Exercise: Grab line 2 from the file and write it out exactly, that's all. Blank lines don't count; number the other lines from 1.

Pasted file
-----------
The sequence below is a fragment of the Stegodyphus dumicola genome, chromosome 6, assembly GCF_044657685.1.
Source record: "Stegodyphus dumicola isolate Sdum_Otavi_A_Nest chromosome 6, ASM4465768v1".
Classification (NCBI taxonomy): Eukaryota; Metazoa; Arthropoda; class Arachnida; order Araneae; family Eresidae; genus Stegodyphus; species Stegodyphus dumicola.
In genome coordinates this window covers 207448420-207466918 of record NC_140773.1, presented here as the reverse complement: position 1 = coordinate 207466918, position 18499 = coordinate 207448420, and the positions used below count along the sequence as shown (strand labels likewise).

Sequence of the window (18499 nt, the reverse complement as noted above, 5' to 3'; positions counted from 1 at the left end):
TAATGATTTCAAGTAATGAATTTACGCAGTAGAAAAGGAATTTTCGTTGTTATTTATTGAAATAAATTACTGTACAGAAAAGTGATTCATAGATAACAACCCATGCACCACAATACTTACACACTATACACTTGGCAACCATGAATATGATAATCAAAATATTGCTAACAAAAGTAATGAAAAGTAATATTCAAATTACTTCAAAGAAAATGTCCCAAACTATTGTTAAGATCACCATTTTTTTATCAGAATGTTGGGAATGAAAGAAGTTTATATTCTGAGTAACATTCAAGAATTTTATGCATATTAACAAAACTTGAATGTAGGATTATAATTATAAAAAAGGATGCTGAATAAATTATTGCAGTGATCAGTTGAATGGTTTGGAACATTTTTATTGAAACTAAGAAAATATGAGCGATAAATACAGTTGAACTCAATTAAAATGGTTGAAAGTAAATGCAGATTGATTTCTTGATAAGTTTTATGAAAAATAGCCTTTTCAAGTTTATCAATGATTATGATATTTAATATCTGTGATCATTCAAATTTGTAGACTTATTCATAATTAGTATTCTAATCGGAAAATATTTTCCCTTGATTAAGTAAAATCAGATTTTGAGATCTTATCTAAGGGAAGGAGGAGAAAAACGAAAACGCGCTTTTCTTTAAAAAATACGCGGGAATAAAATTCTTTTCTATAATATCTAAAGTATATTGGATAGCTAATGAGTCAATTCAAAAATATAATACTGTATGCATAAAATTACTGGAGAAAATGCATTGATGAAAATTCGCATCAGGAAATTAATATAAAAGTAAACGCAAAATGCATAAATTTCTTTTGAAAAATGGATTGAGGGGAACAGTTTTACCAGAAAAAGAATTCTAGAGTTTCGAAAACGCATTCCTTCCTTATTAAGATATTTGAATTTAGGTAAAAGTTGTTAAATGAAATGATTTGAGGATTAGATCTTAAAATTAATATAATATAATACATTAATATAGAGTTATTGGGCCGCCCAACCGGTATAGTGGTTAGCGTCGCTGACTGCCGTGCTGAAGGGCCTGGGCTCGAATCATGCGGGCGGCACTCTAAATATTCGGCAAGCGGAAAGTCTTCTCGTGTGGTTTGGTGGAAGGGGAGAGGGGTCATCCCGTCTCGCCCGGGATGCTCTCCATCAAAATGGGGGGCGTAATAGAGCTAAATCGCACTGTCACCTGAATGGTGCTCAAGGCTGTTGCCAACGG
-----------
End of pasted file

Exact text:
Source record: "Stegodyphus dumicola isolate Sdum_Otavi_A_Nest chromosome 6, ASM4465768v1".